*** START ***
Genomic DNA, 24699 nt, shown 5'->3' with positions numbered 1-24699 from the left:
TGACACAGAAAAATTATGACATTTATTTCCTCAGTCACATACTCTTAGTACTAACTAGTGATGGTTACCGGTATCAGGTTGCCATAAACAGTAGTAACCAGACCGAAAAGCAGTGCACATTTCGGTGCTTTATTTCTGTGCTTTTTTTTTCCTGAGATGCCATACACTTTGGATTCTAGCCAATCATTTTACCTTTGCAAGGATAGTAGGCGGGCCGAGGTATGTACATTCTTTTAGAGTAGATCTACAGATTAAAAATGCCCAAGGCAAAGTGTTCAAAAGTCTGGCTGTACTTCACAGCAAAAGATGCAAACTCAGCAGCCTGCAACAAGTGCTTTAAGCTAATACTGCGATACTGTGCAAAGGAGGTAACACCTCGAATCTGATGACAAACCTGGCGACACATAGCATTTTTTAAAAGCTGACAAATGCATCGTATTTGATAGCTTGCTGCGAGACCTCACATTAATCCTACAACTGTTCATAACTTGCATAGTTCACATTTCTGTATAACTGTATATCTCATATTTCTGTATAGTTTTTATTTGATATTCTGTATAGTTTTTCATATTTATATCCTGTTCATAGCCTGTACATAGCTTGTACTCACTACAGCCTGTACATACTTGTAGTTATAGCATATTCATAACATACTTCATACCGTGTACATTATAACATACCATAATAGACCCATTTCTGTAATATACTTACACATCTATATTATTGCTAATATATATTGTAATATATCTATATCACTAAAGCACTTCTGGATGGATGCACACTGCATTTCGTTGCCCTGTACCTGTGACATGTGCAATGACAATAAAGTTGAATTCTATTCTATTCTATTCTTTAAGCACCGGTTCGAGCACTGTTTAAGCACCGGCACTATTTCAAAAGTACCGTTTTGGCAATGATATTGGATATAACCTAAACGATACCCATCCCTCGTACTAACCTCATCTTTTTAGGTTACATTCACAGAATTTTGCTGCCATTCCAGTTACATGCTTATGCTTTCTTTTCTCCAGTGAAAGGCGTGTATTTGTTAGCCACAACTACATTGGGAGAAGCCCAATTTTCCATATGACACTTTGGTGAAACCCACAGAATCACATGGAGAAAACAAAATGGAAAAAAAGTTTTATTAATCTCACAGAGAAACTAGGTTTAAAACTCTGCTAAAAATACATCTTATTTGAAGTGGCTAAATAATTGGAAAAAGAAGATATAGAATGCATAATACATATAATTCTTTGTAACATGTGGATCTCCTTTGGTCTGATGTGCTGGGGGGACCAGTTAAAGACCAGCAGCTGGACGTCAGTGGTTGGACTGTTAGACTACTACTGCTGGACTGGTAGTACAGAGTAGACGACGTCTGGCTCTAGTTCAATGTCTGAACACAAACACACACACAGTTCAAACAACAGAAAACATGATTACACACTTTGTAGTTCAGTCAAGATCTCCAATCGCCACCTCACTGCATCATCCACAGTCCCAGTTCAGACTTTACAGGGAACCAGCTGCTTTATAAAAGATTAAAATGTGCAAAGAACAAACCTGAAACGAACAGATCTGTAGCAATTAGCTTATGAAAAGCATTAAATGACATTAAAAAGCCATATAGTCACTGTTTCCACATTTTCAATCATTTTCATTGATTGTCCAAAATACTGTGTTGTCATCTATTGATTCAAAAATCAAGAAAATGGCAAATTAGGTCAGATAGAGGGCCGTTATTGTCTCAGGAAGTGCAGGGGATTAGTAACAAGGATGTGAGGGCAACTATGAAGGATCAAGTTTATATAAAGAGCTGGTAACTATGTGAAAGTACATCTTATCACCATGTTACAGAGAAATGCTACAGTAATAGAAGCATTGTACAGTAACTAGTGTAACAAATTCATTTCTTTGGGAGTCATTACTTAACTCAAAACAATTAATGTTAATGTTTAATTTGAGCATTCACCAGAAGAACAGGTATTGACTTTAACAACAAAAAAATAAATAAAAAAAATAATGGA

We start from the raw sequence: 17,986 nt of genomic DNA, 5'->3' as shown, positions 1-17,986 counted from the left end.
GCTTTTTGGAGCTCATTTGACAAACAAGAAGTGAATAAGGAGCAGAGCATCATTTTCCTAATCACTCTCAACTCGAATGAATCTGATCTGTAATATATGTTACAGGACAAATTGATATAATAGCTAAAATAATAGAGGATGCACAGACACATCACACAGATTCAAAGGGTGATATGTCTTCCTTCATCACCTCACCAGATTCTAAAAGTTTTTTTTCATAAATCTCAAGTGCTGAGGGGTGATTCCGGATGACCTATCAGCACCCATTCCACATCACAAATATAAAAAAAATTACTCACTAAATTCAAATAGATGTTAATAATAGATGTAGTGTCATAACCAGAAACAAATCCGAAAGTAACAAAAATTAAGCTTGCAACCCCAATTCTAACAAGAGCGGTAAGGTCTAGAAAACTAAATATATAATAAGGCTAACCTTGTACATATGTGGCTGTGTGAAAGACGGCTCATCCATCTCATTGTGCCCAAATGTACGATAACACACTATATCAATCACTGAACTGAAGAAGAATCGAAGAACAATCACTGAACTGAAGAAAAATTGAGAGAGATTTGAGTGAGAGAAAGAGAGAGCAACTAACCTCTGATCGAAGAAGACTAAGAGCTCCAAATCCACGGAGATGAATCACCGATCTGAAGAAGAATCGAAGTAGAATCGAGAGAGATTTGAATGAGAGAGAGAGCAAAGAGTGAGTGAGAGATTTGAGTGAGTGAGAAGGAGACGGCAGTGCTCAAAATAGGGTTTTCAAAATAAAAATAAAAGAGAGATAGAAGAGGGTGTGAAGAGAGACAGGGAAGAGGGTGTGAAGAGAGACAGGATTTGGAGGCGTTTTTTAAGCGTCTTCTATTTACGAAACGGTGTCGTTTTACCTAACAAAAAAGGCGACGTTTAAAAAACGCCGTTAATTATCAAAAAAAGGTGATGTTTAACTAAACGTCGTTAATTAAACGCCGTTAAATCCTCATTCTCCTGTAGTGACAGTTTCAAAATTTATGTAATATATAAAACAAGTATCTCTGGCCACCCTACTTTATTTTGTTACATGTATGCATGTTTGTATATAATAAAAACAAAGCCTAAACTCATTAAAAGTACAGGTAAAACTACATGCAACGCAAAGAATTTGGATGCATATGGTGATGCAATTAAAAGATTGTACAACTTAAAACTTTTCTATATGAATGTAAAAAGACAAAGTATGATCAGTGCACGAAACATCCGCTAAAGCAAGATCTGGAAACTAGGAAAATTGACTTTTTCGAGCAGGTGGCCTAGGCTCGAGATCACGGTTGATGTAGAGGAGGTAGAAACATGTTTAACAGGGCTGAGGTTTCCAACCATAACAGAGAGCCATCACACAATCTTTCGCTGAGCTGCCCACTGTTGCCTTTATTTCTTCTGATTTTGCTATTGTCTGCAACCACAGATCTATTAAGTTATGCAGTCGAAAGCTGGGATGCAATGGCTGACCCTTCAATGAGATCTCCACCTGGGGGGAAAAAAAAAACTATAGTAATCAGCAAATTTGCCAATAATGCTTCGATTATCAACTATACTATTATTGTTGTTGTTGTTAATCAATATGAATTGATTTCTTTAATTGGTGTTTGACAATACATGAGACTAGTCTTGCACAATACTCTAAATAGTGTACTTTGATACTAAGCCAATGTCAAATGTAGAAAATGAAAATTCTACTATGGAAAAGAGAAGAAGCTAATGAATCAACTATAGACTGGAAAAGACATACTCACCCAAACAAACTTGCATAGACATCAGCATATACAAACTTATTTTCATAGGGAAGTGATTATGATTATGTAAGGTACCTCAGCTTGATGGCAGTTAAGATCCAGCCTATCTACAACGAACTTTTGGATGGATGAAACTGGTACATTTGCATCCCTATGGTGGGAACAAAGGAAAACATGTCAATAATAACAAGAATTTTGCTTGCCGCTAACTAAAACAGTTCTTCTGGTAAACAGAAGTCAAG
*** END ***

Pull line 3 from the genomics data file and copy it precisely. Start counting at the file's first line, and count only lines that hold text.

We start from the raw sequence: 17,986 nt of genomic DNA, 5'->3' as shown, positions 1-17,986 counted from the left end.